The default installation of Warewulf will put all of the configuration
/etc/warewulf/. In that directory, you will find the
primary configuration files needed by Warewulf.
The Warewulf configuration exists as follows in the current version of Warewulf (4.3.0):
WW_INTERNAL: 43 ipaddr: 192.168.200.1 netmask: 255.255.255.0 network: 192.168.200.0 warewulf: port: 9873 secure: false update interval: 60 autobuild overlays: true host overlay: true syslog: false dhcp: enabled: true range start: 192.168.200.50 range end: 192.168.200.99 systemd name: dhcpd tftp: enabled: true systemd name: tftp nfs: enabled: true export paths: - path: /home export options: rw,sync mount options: defaults mount: true - path: /opt export options: ro,sync,no_root_squash mount options: defaults mount: false systemd name: nfs-server
Generally you can leave this file as is, as long as you set the appropriate networking information. Specifically the following configurations:
ipaddr: This is the control node’s networking interface connecting to the cluster’s PRIVATE network. This configuration must match the host’s network IP address for the cluster’s private interface.
netmask: Similar to the
ipaddr, this is the subnet mask for the cluster’s PRIVATE network and it must also match the host’s subnet mask for the cluster’s private interface.
dhcp:range end: This address range must exist in the network defined above. If it is outside of this network, failures will occur. This specifies the range of addresses you want DHCP to use.
The network configuration listed above assumes the network layout in the [Background](background.md) portion of the documentation.
The other configuration options are usually not touched, but they are explained as follows:
*:enabled: This disables Warewulf’s control of an external service. This is useful if you want to manage that service directly.
*:systemd name: This is so Warewulf can control some of the host’s services. For the distributions that we’ve built and tested this on, these will require no changes.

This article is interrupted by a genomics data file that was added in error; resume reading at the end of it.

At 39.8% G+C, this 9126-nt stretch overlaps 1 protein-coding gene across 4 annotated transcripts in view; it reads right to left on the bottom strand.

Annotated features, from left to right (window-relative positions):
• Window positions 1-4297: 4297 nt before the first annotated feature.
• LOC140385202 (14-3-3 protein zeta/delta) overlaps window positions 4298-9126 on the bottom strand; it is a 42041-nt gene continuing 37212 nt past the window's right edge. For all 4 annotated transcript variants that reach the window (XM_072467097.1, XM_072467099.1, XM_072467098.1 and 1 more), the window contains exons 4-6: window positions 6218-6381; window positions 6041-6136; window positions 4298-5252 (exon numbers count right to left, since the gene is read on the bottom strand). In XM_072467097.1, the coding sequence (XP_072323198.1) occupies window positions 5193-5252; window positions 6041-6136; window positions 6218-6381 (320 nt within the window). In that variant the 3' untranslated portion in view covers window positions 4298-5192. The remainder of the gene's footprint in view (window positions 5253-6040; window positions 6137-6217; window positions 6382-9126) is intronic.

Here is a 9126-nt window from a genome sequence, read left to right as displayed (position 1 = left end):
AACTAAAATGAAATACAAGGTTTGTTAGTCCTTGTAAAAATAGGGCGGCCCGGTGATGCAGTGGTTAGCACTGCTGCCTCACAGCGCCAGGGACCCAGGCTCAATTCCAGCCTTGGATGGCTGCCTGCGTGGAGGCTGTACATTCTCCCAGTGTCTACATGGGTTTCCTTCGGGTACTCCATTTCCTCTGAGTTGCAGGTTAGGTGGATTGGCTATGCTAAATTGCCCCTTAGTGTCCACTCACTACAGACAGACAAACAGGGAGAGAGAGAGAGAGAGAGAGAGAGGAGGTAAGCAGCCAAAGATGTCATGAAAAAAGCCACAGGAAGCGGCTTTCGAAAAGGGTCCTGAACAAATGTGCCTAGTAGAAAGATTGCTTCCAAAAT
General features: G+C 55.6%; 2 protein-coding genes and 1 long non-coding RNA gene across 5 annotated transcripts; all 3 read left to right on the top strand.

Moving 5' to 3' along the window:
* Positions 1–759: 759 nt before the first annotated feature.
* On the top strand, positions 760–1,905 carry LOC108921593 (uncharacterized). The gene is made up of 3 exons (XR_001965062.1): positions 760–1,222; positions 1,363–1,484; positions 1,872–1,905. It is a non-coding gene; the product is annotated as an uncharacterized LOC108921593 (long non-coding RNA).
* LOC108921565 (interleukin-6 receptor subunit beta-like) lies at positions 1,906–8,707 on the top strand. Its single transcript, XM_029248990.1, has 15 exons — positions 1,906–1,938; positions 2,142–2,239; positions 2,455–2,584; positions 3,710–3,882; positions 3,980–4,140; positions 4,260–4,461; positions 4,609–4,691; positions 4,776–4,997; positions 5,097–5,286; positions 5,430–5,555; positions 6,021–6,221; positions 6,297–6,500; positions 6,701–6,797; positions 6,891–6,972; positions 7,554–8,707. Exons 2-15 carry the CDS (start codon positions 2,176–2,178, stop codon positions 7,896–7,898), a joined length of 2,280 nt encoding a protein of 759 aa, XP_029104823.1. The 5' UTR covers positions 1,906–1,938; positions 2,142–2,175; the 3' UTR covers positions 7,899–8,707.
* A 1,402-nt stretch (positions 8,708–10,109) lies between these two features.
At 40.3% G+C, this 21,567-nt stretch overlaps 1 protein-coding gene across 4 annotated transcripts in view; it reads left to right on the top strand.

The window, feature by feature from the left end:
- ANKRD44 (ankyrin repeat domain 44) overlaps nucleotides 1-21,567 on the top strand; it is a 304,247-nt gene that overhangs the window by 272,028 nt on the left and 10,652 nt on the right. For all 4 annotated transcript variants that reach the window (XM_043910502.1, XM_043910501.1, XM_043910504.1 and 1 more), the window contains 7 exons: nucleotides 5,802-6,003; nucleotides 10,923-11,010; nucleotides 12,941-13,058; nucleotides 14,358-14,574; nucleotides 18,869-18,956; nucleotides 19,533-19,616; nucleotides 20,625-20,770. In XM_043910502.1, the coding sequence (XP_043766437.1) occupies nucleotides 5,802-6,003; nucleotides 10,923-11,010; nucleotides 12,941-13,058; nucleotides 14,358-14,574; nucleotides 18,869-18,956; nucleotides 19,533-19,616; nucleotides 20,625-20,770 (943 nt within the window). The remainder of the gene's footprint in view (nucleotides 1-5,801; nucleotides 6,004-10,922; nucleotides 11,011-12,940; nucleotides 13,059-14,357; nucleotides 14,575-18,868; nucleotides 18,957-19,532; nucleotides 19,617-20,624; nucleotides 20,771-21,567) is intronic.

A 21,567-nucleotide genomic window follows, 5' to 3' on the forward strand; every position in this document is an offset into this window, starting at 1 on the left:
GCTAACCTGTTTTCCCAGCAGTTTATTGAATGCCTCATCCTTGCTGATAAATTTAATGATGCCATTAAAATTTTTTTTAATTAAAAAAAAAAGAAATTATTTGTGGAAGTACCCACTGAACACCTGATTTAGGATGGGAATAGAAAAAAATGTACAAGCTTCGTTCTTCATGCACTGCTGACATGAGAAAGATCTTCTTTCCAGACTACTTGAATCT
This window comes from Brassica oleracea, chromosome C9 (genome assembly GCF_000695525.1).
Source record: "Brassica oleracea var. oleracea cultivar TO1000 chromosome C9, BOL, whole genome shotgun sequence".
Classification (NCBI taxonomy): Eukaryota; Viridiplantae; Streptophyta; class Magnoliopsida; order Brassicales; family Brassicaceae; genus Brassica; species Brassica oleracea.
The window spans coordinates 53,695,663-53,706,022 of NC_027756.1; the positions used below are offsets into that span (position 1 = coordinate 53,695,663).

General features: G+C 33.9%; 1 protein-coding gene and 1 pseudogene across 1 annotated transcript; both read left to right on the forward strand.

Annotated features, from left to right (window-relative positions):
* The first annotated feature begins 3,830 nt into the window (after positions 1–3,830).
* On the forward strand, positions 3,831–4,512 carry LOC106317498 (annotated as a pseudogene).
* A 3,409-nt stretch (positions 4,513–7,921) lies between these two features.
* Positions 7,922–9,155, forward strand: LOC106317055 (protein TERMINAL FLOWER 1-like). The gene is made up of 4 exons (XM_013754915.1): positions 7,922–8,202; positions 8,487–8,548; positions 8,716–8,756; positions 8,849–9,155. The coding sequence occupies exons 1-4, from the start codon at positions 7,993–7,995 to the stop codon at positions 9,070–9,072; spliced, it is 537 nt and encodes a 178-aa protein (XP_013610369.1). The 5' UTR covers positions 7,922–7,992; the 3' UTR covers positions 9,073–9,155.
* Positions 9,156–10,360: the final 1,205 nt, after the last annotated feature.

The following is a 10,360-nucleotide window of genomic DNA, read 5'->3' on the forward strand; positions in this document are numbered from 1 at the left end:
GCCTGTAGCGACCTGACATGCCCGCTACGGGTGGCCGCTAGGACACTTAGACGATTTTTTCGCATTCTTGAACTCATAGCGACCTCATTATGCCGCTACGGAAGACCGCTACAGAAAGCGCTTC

warewulf:port: This is the port that the Warewulf web server will be listening on. It is recommended not to change this so there is no misalignment with node’s expectations of how to contact the Warewulf service.
true, this limits the Warewulf server to only respond to runtime overlay requests originating from a privileged port. This prevents non-root users from requesting the runtime overlay, which may contain sensitive information.
wwclientuses TCP port 987.
Changing this option requires rebuilding node overlays and rebooting compute nodes, to configure them to use a privileged port.
warewulf:update interval: This defines the frequency (in seconds) with which the Warewulf client on the compute node fetches overlay updates.
warewulf:autobuild overlays: This determines whether per-node overlays will automatically be rebuilt, e.g., when an underlying overlay is changed.
warewulf:host overlay: This determines whether the special
hostoverlay is applied to the Warewulf server during configuration. (The host overlay is used to configure the dependent services.)
warewulf:syslog: This determines whether Warewulf server logs go to syslog or are written directly to a log file. (e.g.,
nfs:export paths: Warewulf will automatically set up the NFS exports if you wish for it to do this.
nodes.conf file is the primary database file for all compute
nodes. It is a flat text YAML configuration file that is managed by
wwctl command, but some sites manage the compute nodes and
infrastructure via configuration management. This file being flat text
and very light weight makes management of the node configurations very
easy no matter what your configuration paradigm is.
For the purpose of this document, we will not go into the detailed
format of this file as it is recommended to edit with the
This configuration is not written at install time, but the
first time you attempt to run
wwctl, this file will be generated
if it does not exist already.
defaults.conf file configures default values used when none
are specified. For example: if a node does not have a “runtime
overlay” specified, the respective value from
used. If a network device does not specify a “device,” the device
value of the
dummy device is used.
defaults.conf does not exist, the following values are used as
compiled into Warewulf at build-time:
-- defaultnode: runtime overlay: - generic system overlay: - wwinit kernel: args: quiet crashkernel=no vga=791 net.naming-scheme=v238 init: /sbin/init root: initramfs ipxe template: default profiles: - default network devices: dummy: device: eth0 type: ethernet netmask: 255.255.255.0
There should never be a need to change this file: all site-local parameters should be specified using either nodes or profiles.
/etc/warewulf/ipxe/ directory contains text/templates that
are used by the Warewulf configuration process to configure the